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In 1980, the Department of Veterans’ Affairs categorized my disability as “permanent and total!” My injuries involve damage to my spine which occurred during a combat mission aboard the battleship USS Missouri (BB-63) in the waters off North Korea in 1950. I managed to endure the constant pain of this injury, including two dangerous spinal surgeries, until my 20-year retirement date in 1973.
The care I received from the VA during the first 10 or 15 years subsequent to my retirement was outstanding; couldn’t have asked for better. However, in the past 15 or so years, the quality of care provided by the VA began its deterioration and today the care provided our Veterans is inexcusably unacceptable.
Oh, the doctors and nurses are doing a fine job, but they are being asked to treat more patients than they can possibly treat properly. And, perhaps more importantly, many administrative employees in management positions are incompetent and seem more interested in their advancement and increases in benefits and pay than they are in providing appropriate care for the Veterans!
Many VA patients, like myself, reside more than 40 or 50 miles from a full-service facility. Our disabilities make lengthy travel (100-miles, or more – roundtrip) a sometimes excruciatingly painful experience. The pain is residual and sometimes last several days before subsiding!
In my humble opinion, the VA has two choices in order to cope with the ever-increasing number of patients seeking care. They can either expand the care provided by satellite clinics, i.e. provide care for Veteran’s eyes, ears and teeth. Or they can approve an “outsource program” that would permit Veterans to go to civilian clinics/hospitals closer to their residence.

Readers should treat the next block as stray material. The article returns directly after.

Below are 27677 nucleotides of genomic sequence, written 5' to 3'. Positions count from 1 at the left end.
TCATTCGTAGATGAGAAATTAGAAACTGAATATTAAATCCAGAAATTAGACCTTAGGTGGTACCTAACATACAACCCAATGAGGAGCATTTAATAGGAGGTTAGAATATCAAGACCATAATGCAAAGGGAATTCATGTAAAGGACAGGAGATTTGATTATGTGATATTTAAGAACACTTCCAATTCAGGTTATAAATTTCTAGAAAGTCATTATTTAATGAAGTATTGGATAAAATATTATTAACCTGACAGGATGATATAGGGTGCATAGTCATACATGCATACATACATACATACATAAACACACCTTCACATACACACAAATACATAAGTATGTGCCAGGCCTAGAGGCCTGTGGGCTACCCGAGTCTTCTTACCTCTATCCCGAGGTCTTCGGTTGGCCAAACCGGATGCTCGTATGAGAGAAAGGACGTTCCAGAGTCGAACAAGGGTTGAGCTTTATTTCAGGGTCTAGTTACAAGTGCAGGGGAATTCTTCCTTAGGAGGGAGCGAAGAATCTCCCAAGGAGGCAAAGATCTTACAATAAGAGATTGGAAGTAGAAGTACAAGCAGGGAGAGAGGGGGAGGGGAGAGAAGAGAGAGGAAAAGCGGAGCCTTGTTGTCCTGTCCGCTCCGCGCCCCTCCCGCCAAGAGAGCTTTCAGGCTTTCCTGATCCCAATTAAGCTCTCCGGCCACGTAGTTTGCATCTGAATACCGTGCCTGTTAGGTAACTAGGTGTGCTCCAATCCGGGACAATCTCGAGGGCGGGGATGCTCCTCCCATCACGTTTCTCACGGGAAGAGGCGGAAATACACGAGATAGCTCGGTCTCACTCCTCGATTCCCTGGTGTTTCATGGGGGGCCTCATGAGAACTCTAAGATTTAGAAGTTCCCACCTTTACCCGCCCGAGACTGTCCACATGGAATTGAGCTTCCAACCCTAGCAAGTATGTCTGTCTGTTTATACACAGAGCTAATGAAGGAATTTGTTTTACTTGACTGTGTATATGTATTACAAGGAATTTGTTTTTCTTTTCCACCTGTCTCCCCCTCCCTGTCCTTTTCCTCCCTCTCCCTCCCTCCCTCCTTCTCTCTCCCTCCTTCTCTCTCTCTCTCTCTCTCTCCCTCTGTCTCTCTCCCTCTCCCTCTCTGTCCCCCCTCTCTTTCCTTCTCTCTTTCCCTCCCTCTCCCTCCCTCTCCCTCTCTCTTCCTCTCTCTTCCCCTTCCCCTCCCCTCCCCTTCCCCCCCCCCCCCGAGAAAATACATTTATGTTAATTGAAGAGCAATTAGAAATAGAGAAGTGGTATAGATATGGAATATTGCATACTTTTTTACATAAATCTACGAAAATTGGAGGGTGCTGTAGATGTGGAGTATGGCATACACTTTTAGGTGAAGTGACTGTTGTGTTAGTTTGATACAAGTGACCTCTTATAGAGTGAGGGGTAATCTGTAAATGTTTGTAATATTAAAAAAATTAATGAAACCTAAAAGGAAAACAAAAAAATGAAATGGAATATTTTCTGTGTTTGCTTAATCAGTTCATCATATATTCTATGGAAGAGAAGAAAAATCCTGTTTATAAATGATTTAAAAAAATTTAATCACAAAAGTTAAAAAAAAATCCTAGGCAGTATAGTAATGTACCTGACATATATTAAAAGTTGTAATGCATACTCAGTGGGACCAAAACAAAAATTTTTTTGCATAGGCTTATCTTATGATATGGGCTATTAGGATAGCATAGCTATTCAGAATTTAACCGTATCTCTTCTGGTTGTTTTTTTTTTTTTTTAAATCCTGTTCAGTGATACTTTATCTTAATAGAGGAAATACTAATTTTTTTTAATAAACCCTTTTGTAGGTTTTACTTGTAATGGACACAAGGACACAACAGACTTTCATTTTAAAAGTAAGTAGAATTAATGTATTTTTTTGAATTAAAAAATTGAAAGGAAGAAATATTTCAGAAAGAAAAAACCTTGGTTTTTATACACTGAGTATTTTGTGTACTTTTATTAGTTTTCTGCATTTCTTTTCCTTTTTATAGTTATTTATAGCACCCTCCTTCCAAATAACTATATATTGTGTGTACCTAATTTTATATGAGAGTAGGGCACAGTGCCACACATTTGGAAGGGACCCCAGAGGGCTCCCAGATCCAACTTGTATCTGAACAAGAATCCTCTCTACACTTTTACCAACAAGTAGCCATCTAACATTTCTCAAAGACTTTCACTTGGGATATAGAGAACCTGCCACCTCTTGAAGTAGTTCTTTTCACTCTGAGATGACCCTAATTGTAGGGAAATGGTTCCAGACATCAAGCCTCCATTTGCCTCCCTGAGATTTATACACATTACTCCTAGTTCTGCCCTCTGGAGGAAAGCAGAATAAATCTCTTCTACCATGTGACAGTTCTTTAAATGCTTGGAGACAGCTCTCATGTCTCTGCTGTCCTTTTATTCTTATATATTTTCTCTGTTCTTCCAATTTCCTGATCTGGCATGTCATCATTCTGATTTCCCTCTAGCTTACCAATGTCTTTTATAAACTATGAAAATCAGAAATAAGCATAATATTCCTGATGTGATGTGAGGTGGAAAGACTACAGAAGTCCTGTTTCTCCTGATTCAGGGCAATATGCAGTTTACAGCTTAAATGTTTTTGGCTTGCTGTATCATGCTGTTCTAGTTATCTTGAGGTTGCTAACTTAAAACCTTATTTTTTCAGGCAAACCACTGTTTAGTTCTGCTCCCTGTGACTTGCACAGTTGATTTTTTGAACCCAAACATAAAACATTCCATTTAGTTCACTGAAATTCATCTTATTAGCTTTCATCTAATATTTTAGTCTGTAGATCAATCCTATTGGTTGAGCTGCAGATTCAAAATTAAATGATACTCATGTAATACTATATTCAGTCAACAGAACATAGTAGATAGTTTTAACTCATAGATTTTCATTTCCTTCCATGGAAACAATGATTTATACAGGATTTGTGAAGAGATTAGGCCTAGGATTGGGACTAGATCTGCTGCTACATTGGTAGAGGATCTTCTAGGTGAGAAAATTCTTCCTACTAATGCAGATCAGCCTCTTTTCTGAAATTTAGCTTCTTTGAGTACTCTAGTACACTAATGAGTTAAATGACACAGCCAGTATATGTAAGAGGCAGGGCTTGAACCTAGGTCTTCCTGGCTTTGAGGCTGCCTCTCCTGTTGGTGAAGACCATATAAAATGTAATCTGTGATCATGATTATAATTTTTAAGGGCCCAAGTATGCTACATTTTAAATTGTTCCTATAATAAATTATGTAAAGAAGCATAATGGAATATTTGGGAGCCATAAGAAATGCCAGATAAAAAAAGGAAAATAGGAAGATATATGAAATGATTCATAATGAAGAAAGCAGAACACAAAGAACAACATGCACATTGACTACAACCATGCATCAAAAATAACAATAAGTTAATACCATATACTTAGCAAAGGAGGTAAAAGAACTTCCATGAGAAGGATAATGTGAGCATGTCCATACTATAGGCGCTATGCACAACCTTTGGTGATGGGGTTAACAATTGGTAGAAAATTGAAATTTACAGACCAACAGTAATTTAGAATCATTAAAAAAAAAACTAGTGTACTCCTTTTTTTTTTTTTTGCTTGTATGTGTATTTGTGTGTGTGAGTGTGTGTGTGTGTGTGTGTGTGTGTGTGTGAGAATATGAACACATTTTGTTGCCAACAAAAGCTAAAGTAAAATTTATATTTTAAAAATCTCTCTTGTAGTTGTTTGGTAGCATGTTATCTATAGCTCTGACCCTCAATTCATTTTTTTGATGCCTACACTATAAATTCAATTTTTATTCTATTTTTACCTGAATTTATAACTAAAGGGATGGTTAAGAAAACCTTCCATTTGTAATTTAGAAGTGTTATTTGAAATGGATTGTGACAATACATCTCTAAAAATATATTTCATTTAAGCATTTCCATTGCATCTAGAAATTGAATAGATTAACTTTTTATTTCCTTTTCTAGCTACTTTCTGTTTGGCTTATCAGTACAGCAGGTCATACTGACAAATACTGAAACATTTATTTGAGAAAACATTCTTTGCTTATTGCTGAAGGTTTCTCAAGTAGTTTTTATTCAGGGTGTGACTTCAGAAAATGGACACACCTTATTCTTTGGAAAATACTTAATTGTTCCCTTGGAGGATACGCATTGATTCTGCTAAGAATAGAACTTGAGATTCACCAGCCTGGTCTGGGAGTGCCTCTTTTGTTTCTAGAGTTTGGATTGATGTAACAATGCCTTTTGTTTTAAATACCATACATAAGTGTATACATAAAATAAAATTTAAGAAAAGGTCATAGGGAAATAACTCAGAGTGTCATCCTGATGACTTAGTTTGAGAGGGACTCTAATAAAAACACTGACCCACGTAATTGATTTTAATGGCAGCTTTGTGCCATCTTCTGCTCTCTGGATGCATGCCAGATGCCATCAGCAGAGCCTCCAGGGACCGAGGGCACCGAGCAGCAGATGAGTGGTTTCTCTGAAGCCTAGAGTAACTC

The Veterans’ Choice Program seems to be the obvious solution to this huge problem! In order to make such a program a “long-term fix,” VA must set up procedures that would allow quick reimbursements to the civilian facilities used by the Veterans. If these civilian facilities have to wait as long as the Veterans have to wait for travel reimbursement (13 to 26 weeks) they will refuse to continue participating in the Veterans’ Choice Program.
A positive side-effect of the Veterans’ Choice Program would be the obvious decrease in the amount of beneficiary travel reimbursement!
The VA and the Congress are in “creeper gear” in discussions relating to an efficient “outsource” program. Veterans feel very much “left behind” and many are resigned to the fact that they shall probably do without proper care and simply fade away. That in itself, would be a colossal, national crime!
This issue should be at the top of the list for consideration by the Congress as soon as they return from their vacations!
Brooks Outland is a Korean and Vietnam war veteran. He volunteered to serve in Vietnam because he was keen to help the people of South Vietnam keep their freedom and their country from communist takeover by the North. After retiring Brooks and his wife spent eight years volunteering aboard his old battleship, USS Missouri (BB-63), before returning to the mainland in Arkansas in 2015.